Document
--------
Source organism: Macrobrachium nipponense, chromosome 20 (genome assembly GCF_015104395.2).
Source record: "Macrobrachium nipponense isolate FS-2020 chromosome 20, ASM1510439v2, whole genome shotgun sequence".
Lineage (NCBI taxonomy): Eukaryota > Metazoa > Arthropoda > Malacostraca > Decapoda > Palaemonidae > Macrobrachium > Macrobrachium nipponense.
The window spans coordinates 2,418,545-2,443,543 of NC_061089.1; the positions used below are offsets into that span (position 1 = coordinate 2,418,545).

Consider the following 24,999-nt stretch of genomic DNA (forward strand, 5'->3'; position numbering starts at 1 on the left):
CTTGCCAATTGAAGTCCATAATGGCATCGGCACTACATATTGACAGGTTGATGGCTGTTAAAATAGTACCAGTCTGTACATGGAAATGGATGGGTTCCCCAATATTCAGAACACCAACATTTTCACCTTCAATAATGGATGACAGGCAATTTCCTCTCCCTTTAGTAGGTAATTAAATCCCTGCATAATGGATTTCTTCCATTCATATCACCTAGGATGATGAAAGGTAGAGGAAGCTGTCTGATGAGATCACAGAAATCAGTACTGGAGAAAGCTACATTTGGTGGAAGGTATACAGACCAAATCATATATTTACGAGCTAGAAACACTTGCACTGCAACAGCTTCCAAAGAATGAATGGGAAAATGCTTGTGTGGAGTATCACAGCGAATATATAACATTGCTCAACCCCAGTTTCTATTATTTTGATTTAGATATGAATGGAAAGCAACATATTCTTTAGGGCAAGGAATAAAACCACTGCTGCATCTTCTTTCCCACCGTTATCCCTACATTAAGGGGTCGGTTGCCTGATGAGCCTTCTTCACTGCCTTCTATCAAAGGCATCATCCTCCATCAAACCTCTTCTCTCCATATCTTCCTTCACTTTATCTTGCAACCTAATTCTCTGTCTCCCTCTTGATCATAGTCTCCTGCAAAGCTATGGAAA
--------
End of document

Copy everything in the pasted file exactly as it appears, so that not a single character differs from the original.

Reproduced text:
Source organism: Macrobrachium nipponense, chromosome 20 (genome assembly GCF_015104395.2).
Source record: "Macrobrachium nipponense isolate FS-2020 chromosome 20, ASM1510439v2, whole genome shotgun sequence".
Lineage (NCBI taxonomy): Eukaryota > Metazoa > Arthropoda > Malacostraca > Decapoda > Palaemonidae > Macrobrachium > Macrobrachium nipponense.
The window spans coordinates 2,418,545-2,443,543 of NC_061089.1; the positions used below are offsets into that span (position 1 = coordinate 2,418,545).

Consider the following 24,999-nt stretch of genomic DNA (forward strand, 5'->3'; position numbering starts at 1 on the left):
CTTGCCAATTGAAGTCCATAATGGCATCGGCACTACATATTGACAGGTTGATGGCTGTTAAAATAGTACCAGTCTGTACATGGAAATGGATGGGTTCCCCAATATTCAGAACACCAACATTTTCACCTTCAATAATGGATGACAGGCAATTTCCTCTCCCTTTAGTAGGTAATTAAATCCCTGCATAATGGATTTCTTCCATTCATATCACCTAGGATGATGAAAGGTAGAGGAAGCTGTCTGATGAGATCACAGAAATCAGTACTGGAGAAAGCTACATTTGGTGGAAGGTATACAGACCAAATCATATATTTACGAGCTAGAAACACTTGCACTGCAACAGCTTCCAAAGAATGAATGGGAAAATGCTTGTGTGGAGTATCACAGCGAATATATAACATTGCTCAACCCCAGTTTCTATTATTTTGATTTAGATATGAATGGAAAGCAACATATTCTTTAGGGCAAGGAATAAAACCACTGCTGCATCTTCTTTCCCACCGTTATCCCTACATTAAGGGGTCGGTTGCCTGATGAGCCTTCTTCACTGCCTTCTATCAAAGGCATCATCCTCCATCAAACCTCTTCTCTCCATATCTTCCTTCACTTTATCTTGCAACCTAATTCTCTGTCTCCCTCTTGATCATAGTCTCCTGCAAAGCTATGGAAA